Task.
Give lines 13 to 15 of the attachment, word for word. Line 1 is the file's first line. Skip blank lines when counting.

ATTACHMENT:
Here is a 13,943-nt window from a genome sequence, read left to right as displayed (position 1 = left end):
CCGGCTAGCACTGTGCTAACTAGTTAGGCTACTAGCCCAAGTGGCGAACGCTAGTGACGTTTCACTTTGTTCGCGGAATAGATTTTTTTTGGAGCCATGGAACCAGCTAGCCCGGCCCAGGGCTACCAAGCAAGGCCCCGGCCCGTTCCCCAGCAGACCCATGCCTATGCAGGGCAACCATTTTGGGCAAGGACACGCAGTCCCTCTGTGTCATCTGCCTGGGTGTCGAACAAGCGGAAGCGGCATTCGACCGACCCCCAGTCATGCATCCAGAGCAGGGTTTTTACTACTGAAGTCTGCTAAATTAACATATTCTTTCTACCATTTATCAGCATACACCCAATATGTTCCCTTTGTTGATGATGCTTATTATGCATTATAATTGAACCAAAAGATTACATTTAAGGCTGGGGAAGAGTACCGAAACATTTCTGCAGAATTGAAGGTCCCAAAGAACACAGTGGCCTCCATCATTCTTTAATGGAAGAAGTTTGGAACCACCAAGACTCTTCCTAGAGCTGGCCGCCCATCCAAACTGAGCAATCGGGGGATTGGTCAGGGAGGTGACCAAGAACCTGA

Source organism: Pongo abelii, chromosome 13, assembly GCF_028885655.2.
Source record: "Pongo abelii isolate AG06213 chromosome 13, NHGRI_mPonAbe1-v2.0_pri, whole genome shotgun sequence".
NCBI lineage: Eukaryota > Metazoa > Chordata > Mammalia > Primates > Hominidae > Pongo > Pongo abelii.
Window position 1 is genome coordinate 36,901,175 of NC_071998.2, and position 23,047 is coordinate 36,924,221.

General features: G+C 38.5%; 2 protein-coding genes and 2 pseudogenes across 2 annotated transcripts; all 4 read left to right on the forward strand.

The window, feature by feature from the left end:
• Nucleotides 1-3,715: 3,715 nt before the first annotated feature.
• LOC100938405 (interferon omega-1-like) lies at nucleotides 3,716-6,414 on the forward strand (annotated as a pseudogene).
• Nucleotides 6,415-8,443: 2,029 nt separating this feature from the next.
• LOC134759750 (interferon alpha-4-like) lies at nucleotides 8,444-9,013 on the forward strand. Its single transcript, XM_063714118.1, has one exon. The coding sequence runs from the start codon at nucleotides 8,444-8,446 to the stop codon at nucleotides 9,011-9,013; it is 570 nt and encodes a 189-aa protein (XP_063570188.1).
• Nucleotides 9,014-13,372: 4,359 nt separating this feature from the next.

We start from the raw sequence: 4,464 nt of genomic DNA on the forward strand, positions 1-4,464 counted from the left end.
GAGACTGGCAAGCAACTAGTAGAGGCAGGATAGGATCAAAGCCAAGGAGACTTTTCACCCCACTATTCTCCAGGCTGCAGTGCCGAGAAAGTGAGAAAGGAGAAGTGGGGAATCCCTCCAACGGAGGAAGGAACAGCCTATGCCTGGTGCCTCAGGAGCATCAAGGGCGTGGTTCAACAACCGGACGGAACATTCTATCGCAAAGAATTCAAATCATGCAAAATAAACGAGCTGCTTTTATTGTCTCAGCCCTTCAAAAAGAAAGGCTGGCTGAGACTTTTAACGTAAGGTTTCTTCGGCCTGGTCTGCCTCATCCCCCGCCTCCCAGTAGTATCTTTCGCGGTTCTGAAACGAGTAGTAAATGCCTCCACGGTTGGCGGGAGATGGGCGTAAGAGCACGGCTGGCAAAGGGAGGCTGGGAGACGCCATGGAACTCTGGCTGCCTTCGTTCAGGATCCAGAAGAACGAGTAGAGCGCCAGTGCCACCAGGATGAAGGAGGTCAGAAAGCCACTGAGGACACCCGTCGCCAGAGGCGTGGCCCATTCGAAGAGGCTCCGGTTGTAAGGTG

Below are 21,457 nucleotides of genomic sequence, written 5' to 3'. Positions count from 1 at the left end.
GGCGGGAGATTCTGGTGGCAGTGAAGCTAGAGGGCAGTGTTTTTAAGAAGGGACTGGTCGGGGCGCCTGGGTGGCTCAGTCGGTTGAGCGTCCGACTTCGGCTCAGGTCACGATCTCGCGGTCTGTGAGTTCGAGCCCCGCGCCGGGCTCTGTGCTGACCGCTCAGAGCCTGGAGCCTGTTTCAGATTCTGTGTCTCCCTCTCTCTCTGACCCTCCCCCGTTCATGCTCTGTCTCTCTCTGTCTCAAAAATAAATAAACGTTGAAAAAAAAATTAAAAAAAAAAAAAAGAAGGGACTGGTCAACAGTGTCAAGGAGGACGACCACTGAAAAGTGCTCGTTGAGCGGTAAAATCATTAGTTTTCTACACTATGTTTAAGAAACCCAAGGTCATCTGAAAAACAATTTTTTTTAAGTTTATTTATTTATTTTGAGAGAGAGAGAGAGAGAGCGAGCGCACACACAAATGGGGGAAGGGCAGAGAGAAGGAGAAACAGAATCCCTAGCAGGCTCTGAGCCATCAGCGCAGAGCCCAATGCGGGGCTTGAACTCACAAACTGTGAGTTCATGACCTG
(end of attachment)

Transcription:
• Nucleotides 9,014-13,372: 4,359 nt separating this feature from the next.

We start from the raw sequence: 4,464 nt of genomic DNA on the forward strand, positions 1-4,464 counted from the left end.
GAGACTGGCAAGCAACTAGTAGAGGCAGGATAGGATCAAAGCCAAGGAGACTTTTCACCCCACTATTCTCCAGGCTGCAGTGCCGAGAAAGTGAGAAAGGAGAAGTGGGGAATCCCTCCAACGGAGGAAGGAACAGCCTATGCCTGGTGCCTCAGGAGCATCAAGGGCGTGGTTCAACAACCGGACGGAACATTCTATCGCAAAGAATTCAAATCATGCAAAATAAACGAGCTGCTTTTATTGTCTCAGCCCTTCAAAAAGAAAGGCTGGCTGAGACTTTTAACGTAAGGTTTCTTCGGCCTGGTCTGCCTCATCCCCCGCCTCCCAGTAGTATCTTTCGCGGTTCTGAAACGAGTAGTAAATGCCTCCACGGTTGGCGGGAGATGGGCGTAAGAGCACGGCTGGCAAAGGGAGGCTGGGAGACGCCATGGAACTCTGGCTGCCTTCGTTCAGGATCCAGAAGAACGAGTAGAGCGCCAGTGCCACCAGGATGAAGGAGGTCAGAAAGCCACTGAGGACACCCGTCGCCAGAGGCGTGGCCCATTCGAAGAGGCTCCGGTTGTAAGGTG